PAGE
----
The program that listeners remember as The Shadow didn’t come into being until the fall of 1937 on Mutual, with the mysterious hero taking center stage, clouding men’s minds so that they could not see him.  Eighteen classic broadcasts of that long-running series (it was heard over Mutual until 1954) are available in Dead Men Tell (SRP: $35.95), featuring Orson Welles, Bill Johnstone, and Bret Morrison taking turns portraying the crimefighter “who knows what evil lurks in the hearts of men.”  (I wrote the notes for this collection, too—my third for Radio Spirits.)

So I have a copy of Chasing Crime and one of Dead Man Tell to hand out to one lucky member of the TDOY faithful…here are the rules of the giveaway:

1) Send me an e-mail with “Pulp Fiction” in the subject header to igsjrotr(at)gmail(dot)com.  You have until 11:59pm EST on February 11, 2017 (next Saturday) to enter.

2) Make sure you are a U.S. resident or have a U.S. mailing address.  (Even though it’s a new year, the wolf is still at the door of the House of Yesteryear.)

3) If you’ve been a previous winner of a TDOY giveaway, I ask that you wait thirty days before entering another contest only because it’s just good manners to allow those not as fortunate a chance to pick up some swell swag.  Roy Rogers would be proud of you if you do.

4) I will choose a winner the morning (via the Random Number Generator at of February 12th and contact them via e-mail as to their enormous good fortune.  When you enter, it’s not necessary to provide a snail-mail address (your name will suffice) if you’re concerned about your undisclosed location falling into the wrong hands.  You can provide me the details should you receive a “Congratulations!” e-mail.

5) As always…there is no number five.

So just don’t stand there looking stupid, grasping your hands in pain—you’ve got a giveaway to enter!  And remember: Thrilling Days of Yesteryear is the phrase that pays!

Friday, February 3, 2017

Forgotten Noir Fridays: Motor Patrol (1950)

In last week’s review of Radar Secret Service (1950), I joked that the movie’s narrator was the third-place victor of a fictional “Reed Hadley Sound-a-Like Contest.”  This week—we get the genuine article!  Once several motorcycles are gunned during the opening credits of Motor Patrol (1950), we soon spot Mr. Hadley’s name nestled snugly among the names of the cast…and for me, there was much rejoicing.

Hadley plays Detective Robert Flynn in a not-even-remotely-noir tale of two motorcycle beat cops, Larry Collins (Bill Henry) and Tom Morgan (Lucio Fulci), who are first at the scene of an apparent hit-and-run.  The victim is a man named Richard Thompson, a used car salesman, and as Flynn and partner Bill Hartley (Richard Travis)—both of whom are with LAPD’s Traffic Division—conduct their investigation into Thompson’s death, the two men find themselves on the trail of a jamoke named Russ Garver (Charles Victor).  Garver is involved with a stolen automobile ring, and when Collins and Morgan recognize that Garver’s ride is a vehicle what’s been “liberated,” they take off after them on their sickles.  Garver deliberately slams his car into a tree, leading poor Larry to hit the wreck and wind up kilt when he’s thrown from his motorcycle.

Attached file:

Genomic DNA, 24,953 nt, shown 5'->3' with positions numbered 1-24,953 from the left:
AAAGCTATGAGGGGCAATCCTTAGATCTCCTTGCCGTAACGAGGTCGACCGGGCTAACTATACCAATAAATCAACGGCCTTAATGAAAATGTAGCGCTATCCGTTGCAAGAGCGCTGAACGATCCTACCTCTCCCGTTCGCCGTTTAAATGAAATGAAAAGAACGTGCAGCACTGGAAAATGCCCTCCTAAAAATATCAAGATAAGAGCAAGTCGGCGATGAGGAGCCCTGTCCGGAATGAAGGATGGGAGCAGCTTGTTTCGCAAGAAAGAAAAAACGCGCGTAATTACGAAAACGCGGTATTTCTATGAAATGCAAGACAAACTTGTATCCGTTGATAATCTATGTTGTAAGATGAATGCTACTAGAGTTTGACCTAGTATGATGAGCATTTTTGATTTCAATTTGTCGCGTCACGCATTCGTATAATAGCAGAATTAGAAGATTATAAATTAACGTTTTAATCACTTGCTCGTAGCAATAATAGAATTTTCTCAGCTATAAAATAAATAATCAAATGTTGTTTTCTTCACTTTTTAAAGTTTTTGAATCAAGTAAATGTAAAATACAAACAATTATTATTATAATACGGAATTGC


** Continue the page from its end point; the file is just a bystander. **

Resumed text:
Larry’s brother-in-law, Ken Foster (Don Castle), is enrolled at the Police Academy and hopes to follow in his bro-in-law’s kickstand by also taking up motorcycle policing once he graduates.  But all that must wait: he persuades Flynn to let him participate in the hunt for Collins’ murderer…which will necessitate his posing as a Chicago car thief to infiltrate the organization and expose the miscreants.  (Kind of like how Clarice Starling gets to work with the FBI in The Silence of the Lambs even though she’s still an agent-in-training.  Motor Patrol has considerably less cannibalism, though.)

My sentiments precisely.
I’m going to damn Motor Patrol with faint praise: it is not as terrible as Radar Secret Service.  But that doesn’t mean you need to rush out and snap this one up in a hurry—I fell sleep twice while watching it, much to my mother’s annoyance.  It’s your standard Lippert programmer, neither good nor bad, directed by B-movie maestro Sam Newfield (with his faithful sidekick Barney Sarecky producing), and dotted with the usual Lippert suspects in the cast: Richard Travis, Sid Melton, Margia Dean, etc.  Curiously, Melton isn’t a member of the auto theft gang (he’s usually the comic relief in the criminal contingent); instead, he’s a wisecracking bartender at a roadhouse café who identifies Thompson’s corpse as a goof who had a heated argument inside the jernt a few hours before his death.  Dean’s character actually gets bigger laughs (if I’m any judge) with her brief bit as a “model” giving Collins the lowdown as a witness at the scene of Thompson’s accident…while her “boyfriend” (Joseph J. Greene) ineffectively tries to conceal his impatience.  (Margia’s character is “Renee Roulette”—I guess that’s because so many johns have taken her out for a spin.  Try the veal!)  Onslow Stevens plays Hadley’s superior, and character fave Frank Jenks is on hand as “Mac.”  So…there’s that.

Like the proverbial bad penny, Sid Melton always turns up.  (He'll be in more "Forgotten Noirs" to come, too.)
When I wasn’t snoring through Motor Patrol, I had difficulty figuring out why a master auto theft ring would allow the vehicle that played a role in Collins’ death to be collected by the cops—wouldn’t it have made more sense to strip that baby and dispose of what couldn’t be sold as parts?  Be that as it may, Motor Patrol is over and done with at 65 minutes, and I’d recommend it only to those who aren’t particularly discriminating in their movie choices.  (I know—I have very little room to talk in this area.)  It’s available for rent at ClassicFlix.